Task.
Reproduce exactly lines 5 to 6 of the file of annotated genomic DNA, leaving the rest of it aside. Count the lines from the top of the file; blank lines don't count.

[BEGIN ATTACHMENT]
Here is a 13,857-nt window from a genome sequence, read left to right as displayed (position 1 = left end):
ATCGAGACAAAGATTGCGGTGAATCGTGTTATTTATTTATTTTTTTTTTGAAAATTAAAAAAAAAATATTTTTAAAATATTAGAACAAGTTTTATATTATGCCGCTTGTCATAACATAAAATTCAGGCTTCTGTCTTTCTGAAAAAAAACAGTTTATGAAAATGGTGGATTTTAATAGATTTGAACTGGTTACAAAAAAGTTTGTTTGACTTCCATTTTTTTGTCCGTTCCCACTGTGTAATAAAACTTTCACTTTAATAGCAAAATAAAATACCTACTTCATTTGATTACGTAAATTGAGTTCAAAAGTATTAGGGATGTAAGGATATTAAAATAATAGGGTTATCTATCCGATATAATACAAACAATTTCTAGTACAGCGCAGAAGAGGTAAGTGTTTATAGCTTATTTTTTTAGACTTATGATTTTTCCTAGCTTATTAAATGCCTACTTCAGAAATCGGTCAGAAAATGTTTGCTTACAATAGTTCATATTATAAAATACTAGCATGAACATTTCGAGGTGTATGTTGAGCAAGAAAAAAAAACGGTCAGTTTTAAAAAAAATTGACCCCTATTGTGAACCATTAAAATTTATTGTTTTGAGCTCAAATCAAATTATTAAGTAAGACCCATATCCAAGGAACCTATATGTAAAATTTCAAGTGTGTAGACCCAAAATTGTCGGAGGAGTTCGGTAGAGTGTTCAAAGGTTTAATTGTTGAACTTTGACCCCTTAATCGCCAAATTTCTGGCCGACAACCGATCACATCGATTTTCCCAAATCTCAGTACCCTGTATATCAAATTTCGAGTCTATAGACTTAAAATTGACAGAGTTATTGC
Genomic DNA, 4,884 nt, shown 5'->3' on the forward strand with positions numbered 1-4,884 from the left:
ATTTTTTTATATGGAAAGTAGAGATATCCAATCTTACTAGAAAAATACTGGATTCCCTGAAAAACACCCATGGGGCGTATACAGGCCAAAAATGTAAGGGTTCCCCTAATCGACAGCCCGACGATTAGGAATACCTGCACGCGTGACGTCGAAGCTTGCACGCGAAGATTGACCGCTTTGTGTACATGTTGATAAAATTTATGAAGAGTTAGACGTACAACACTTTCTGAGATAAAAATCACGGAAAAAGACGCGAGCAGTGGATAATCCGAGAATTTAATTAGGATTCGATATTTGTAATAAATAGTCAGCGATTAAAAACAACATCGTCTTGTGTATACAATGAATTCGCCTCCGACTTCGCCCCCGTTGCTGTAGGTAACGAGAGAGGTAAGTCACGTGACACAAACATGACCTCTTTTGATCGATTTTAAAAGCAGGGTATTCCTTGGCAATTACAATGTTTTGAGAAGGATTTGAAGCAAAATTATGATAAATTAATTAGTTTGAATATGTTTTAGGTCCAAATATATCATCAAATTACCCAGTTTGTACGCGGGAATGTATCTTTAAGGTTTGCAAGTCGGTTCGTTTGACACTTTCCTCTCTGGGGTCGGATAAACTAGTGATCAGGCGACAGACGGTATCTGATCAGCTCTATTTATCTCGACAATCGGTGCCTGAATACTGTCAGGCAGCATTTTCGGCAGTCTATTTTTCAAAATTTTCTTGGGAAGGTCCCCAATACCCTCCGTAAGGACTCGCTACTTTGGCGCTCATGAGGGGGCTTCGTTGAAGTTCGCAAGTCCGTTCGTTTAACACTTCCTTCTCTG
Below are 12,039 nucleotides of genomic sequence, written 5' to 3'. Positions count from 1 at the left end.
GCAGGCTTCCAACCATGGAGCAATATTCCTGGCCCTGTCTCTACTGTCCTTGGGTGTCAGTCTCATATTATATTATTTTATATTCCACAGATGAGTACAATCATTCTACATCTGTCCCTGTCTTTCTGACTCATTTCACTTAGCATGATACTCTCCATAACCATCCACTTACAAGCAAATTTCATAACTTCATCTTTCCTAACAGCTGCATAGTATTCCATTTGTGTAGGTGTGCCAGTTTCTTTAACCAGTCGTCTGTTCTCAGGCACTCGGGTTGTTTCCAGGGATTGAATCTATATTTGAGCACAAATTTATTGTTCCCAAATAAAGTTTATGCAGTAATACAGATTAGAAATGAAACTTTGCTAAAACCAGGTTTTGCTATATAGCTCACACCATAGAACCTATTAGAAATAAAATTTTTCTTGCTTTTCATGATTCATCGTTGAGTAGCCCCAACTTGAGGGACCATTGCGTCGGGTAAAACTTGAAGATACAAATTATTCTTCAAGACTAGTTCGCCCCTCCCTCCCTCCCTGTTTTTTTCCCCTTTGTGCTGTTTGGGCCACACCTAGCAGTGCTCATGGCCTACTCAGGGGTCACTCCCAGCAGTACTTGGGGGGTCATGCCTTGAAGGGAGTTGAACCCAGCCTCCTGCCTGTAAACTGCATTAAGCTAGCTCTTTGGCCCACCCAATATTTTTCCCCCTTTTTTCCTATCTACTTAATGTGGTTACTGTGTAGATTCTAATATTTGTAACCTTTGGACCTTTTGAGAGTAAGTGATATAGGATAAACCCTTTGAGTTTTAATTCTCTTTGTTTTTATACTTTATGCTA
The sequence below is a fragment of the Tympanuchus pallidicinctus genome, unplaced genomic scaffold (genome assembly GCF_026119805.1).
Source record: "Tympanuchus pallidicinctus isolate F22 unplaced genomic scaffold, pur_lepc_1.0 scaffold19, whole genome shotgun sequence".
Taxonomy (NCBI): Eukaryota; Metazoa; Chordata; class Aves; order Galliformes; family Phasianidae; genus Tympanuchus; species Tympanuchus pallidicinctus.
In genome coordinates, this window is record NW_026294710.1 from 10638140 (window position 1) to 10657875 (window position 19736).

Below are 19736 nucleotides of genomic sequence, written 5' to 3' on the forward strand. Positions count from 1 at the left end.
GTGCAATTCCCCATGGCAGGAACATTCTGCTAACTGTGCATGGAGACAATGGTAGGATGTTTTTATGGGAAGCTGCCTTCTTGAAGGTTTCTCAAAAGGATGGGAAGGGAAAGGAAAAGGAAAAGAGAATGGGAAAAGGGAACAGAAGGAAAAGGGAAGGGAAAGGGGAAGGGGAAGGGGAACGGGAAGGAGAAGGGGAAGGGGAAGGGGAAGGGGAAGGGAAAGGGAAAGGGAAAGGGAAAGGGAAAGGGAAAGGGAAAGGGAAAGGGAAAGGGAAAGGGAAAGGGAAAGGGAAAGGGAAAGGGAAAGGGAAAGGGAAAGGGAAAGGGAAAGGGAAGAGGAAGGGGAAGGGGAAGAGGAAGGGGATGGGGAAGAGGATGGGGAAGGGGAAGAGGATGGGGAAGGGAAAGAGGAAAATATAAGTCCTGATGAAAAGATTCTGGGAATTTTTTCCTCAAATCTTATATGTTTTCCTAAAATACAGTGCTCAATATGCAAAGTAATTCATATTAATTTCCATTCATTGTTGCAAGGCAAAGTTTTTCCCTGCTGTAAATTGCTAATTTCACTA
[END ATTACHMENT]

Below are 12,039 nucleotides of genomic sequence, written 5' to 3'. Positions count from 1 at the left end.
GCAGGCTTCCAACCATGGAGCAATATTCCTGGCCCTGTCTCTACTGTCCTTGGGTGTCAGTCTCATATTATATTATTTTATATTCCACAGATGAGTACAATCATTCTACATCTGTCCCTGTCTTTCTGACTCATTTCACTTAGCATGATACTCTCCATAACCATCCACTTACAAGCAAATTTCATAACTTCATCTTTCCTAACAGCTGCATAGTATTCCATTTGTGTAGGTGTGCCAGTTTCTTTAACCAGTCGTCTGTTCTCAGGCACTCGGGTTGTTTCCAGGGATTGAATCTATATTTGAGCACAAATTTATTGTTCCCAAATAAAGTTTATGCAGTAATACAGATTAGAAATGAAACTTTGCTAAAACCAGGTTTTGCTATATAGCTCACACCATAGAACCTATTAGAAATAAAATTTTTCTTGCTTTTCATGATTCATCGTTGAGTAGCCCCAACTTGAGGGACCATTGCGTCGGGTAAAACTTGAAGATACAAATTATTCTTCAAGACTAGTTCGCCCCTCCCTCCCTCCCTGTTTTTTTCCCCTTTGTGCTGTTTGGGCCACACCTAGCAGTGCTCATGGCCTACTCAGGGGTCACTCCCAGCAGTACTTGGGGGGTCATGCCTTGAAGGGAGTTGAACCCAGCCTCCTGCCTGTAAACTGCATTAAGCTAGCTCTTTGGCCCACCCAATATTTTTCCCCCTTTTTTCCTATCTACTTAATGTGGTTACTGTGTAGATTCTAATATTTGTAACCTTTGGACCTTTTGAGAGTAAGTGATATAGGATAAACCCTTTGAGTTTTAATTCTCTTTGTTTTTATACTTTATGCTA